Launched in May, 2021 to celebrate the University of Worcester Creative Writing 2020 prizewinners as they published their first books…Chloe Hanks and Cath Darwen. Click here for details.

UK customers £5 +P&P:


‘Lore’—flowers, poison, and so much more

Charley Barnes’s debut poetry collection ‘Lore: Flowers, Folklore, and Footnotes’ was launched on Valentine’s Day 2021 on Zoom.

Charley read some of her favourite pieces from the collection, and sent a link to her fascinating article about the book, which includes the information shown below:

‘At the launch yesterday, while I continue to ferret around in the back-end of plantlore and folklore to find interesting tidbits, I realised that the book isn’t really about flowers at all. 

‘It’s about the type of poisons used by tribesmen who are hunting. It’s about the suicide tree and how many suspected homicides it may have been responsible for. It’s about consent. It’s about the ocean. It’s about about witchcraft and feminism and loneliness and even, a teenie-tiny bit, about love.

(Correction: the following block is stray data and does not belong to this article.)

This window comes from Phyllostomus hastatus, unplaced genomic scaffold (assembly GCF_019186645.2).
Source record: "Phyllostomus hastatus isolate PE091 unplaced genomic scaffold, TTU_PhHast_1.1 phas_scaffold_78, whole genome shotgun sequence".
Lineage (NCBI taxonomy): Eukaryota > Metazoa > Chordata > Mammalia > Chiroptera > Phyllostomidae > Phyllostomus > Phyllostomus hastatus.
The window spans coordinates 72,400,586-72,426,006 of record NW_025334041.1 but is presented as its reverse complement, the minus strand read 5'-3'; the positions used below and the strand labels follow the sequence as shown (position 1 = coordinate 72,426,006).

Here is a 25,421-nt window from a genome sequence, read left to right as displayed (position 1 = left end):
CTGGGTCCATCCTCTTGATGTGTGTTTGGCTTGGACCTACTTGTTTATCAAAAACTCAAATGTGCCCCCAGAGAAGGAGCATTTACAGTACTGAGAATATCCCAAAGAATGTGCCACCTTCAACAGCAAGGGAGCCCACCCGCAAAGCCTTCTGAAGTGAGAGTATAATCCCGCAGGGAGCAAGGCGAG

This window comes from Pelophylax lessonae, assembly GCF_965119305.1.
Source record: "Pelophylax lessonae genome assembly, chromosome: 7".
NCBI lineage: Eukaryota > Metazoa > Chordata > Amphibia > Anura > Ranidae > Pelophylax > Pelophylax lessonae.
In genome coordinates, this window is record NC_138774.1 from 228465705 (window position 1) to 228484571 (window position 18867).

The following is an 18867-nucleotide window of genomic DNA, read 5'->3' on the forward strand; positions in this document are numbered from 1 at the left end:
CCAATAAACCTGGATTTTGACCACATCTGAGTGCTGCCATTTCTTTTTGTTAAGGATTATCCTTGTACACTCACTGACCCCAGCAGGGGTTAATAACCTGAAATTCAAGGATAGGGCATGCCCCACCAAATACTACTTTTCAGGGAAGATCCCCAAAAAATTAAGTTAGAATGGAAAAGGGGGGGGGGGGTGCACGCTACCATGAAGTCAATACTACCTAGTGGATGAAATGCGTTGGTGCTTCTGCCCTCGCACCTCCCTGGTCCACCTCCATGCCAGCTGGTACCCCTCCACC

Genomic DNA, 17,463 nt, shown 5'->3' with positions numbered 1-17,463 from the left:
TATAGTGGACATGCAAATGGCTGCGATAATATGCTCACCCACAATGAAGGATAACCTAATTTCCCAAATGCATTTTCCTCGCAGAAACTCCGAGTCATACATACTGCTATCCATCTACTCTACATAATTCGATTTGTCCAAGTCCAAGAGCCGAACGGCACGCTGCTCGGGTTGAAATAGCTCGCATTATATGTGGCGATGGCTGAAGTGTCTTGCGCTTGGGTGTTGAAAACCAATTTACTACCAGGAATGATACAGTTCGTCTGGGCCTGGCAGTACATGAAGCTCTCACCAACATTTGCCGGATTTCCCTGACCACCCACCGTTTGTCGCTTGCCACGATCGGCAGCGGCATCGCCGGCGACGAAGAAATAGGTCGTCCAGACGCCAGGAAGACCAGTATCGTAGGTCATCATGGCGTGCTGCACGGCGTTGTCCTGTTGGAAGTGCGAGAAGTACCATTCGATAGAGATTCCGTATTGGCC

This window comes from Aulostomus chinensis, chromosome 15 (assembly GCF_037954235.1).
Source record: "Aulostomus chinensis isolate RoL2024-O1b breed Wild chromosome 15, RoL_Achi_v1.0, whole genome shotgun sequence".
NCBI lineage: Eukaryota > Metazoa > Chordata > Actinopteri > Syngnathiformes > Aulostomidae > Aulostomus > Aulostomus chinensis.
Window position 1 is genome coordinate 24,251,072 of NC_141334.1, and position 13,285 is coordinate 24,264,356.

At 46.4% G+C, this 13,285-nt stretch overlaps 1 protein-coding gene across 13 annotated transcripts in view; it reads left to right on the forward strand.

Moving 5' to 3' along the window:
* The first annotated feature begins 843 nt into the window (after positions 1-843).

‘When flowers have been used, there is a footnote attached to explain an entirely different narrative. This is usually about a myth; or an explorer; or a wild historical event. Sometimes it’s about folklore and medicine—or should that be “medicine”—that used to make the world work (or at least keep it going). In many ways, ‘Lore’ isn’t only a collection of narratives, it’s a collection of sub-narratives; stories that have slipped down the cracks, and maybe a few that never even found air.’ 

Get your copy direct from Black Pear Press £7.00 plus P&P:


Charley Barnes is already well known for her fiction,
publishing as C.S. Barnes. Writing, performing and
hosting spoken word events as Charley Barnes, she is
also very active in the West Midlands poetry scene. This
is her first poetry collection and celebrates her year as